True Confession: I have been the worst mom in the world when it comes to keeping Abby’s fingernails clipped and groomed. Well, not long ago I got what was coming to me when in the course of some routine flailing around, one of those little wild talons clipped me right in the eyeball.
When it happened on Friday night, I was uncomfortable but determined to tough it out. When I woke up the next morning, I was convinced that my eyes were melting down like nuclear reactors. Stephen helped me get dressed, led me to the car, and drove me to the nearest urgent care clinic.
In the office, the doctor asked me to rate my pain on a scale of 1-10. I really wanted to say 10. But I remembered that I had given birth two weeks prior, and I had only rated my contractions a 7. It felt like a betrayal of womankind to admit that anything could hurt worse than childbirth. Besides, if I used up my “10” on a scratched eye, I wasn’t leaving myself anywhere to go if I ever needed to rate the pain of being hit with exploding shrapnel or having a limb amputated without anesthesia.
So I said “5,” but I felt like maybe I should have given a complete explanation of my understanding of the pain scale. The doctor did not seem to understand the seriousness of my blinding pain; she gave me some Motrin and told me I’d feel better in a day or so. To prevent infection, she also prescribed some eye drops that must have been unicorn tears for what we paid for them.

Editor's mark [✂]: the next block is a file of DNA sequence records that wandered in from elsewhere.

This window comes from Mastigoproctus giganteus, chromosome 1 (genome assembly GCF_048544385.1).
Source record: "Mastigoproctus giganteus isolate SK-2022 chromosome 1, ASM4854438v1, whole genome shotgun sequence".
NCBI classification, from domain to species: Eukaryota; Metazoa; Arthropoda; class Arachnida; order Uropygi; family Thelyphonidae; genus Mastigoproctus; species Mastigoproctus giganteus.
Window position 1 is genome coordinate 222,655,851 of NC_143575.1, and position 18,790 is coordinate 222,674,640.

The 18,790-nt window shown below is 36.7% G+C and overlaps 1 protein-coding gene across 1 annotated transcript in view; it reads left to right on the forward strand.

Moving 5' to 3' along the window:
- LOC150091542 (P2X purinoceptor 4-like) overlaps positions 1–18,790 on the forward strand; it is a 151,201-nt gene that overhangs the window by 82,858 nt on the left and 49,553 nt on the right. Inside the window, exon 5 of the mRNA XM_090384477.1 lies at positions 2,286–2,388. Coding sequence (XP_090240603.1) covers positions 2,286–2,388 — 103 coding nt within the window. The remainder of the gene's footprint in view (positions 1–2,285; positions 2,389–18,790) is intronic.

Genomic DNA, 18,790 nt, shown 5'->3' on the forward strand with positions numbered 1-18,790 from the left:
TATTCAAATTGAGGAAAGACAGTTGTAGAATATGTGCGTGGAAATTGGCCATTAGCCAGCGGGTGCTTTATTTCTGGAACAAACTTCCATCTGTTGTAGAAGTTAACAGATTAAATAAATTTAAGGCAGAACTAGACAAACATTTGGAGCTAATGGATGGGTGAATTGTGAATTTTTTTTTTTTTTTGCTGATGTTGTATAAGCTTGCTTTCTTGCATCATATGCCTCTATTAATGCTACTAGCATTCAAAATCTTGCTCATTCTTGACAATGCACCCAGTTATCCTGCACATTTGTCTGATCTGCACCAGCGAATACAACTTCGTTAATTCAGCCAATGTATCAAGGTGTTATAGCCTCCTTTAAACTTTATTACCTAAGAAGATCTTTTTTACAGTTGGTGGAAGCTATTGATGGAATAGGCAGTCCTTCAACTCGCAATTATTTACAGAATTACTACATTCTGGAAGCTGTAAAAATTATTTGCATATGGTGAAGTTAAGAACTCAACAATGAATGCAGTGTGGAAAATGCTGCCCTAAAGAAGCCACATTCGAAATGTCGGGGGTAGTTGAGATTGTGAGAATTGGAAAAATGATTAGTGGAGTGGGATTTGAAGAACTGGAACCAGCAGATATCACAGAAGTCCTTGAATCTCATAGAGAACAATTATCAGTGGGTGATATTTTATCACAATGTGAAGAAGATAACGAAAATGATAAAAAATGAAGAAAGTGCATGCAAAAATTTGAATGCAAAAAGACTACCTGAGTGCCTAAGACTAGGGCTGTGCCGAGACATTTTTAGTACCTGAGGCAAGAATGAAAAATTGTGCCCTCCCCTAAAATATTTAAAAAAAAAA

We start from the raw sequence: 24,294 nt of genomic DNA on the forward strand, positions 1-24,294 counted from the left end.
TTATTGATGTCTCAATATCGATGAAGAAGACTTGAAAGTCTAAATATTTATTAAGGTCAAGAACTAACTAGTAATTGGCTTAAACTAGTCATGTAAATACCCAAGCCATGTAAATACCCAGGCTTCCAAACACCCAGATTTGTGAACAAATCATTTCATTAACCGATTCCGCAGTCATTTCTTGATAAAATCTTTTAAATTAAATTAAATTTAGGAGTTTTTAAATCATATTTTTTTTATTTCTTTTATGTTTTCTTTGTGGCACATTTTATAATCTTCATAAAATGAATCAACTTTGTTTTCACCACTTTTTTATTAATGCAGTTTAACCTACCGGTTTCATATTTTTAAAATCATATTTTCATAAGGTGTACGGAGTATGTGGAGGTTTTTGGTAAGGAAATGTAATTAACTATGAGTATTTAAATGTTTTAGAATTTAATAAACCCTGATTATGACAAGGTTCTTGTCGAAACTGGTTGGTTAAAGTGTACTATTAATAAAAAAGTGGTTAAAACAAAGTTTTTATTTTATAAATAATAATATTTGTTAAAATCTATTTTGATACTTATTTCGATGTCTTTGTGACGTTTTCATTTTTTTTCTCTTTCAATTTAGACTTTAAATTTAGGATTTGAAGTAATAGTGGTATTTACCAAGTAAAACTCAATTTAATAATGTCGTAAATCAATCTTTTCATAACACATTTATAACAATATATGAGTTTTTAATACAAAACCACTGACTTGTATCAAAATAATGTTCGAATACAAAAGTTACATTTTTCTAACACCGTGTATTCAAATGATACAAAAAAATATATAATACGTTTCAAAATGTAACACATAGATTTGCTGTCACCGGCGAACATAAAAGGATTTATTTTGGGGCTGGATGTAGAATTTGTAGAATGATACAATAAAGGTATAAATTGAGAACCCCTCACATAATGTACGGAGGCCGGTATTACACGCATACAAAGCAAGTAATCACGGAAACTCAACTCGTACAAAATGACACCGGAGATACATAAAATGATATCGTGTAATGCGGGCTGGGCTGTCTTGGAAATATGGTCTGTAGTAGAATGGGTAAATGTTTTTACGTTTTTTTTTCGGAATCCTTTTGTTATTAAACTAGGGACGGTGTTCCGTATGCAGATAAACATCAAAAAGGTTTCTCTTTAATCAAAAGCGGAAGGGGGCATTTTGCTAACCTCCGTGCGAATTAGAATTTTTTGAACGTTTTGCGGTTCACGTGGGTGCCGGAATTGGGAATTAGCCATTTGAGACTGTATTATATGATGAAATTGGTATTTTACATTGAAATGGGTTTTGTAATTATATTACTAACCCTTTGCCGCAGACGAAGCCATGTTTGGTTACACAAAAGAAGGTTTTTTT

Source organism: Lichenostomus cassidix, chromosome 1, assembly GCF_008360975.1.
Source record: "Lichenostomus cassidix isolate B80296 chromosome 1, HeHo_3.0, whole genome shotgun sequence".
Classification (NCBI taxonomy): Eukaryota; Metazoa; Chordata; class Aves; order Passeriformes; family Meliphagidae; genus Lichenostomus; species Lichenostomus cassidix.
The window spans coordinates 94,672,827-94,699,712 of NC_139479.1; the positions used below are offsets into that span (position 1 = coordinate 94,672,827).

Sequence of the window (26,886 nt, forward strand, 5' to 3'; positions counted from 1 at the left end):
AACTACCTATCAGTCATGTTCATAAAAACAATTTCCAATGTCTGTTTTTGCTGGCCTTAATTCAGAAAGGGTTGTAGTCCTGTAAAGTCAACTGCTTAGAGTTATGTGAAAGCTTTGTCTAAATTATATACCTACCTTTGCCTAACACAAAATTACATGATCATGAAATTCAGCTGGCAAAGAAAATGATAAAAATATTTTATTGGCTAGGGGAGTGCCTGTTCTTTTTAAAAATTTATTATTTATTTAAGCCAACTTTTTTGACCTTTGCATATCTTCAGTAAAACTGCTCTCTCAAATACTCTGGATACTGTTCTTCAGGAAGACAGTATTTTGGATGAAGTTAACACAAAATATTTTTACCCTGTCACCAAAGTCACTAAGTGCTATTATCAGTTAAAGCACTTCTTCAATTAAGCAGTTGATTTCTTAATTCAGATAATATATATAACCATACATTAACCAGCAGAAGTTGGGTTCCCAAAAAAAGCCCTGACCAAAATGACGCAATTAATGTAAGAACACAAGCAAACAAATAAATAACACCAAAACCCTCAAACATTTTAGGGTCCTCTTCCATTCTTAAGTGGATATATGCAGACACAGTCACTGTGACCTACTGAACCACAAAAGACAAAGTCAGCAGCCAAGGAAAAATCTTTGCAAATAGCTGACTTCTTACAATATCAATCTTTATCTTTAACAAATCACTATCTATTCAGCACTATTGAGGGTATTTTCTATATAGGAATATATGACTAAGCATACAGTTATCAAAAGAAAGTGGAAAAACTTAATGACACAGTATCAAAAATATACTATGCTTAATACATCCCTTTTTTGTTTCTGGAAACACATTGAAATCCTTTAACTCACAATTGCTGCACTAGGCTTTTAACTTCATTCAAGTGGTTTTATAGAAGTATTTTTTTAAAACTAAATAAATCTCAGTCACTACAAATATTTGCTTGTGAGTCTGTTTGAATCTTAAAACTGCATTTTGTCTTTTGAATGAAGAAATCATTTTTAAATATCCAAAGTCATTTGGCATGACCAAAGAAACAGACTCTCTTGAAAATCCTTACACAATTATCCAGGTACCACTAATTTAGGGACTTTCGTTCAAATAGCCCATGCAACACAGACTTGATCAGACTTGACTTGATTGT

Later that afternoon, my mom fashioned an eyepatch for me out of cotton balls and gauze. It confirmed that the WWI-field-hospital look is not for me, but it did help my eye to rest. So did laying on the couch in a dark room while Stephen and both of my parents chased Abby around for the afternoon.
The next day was Sunday, and I went to church despite the fact that I could not put any makeup on my eyes. I sat in the very back corner, hoping to avoid everyone. It had only been a couple of weeks since Sam’s birth, and I think that people took my swollen, weepy eyes as an indication that I was just having an emotional morning. Or maybe I was just too gross to look in the eye; whatever the reason, people left me alone.
Within 24 more hours, I was almost completely back to normal, but those two days gave me a new appreciation for my normally perfect vision and ability to blink painlessly.
My Papaw V. used to pooh-pooh insignificant pain by scoffing, “I could have stood that in my eyeball.” This leaves me wondering if he actually had any experience with ocular injury.
Because I’d rather go through childbirth again than have my eye poked. Anything but the eyeball!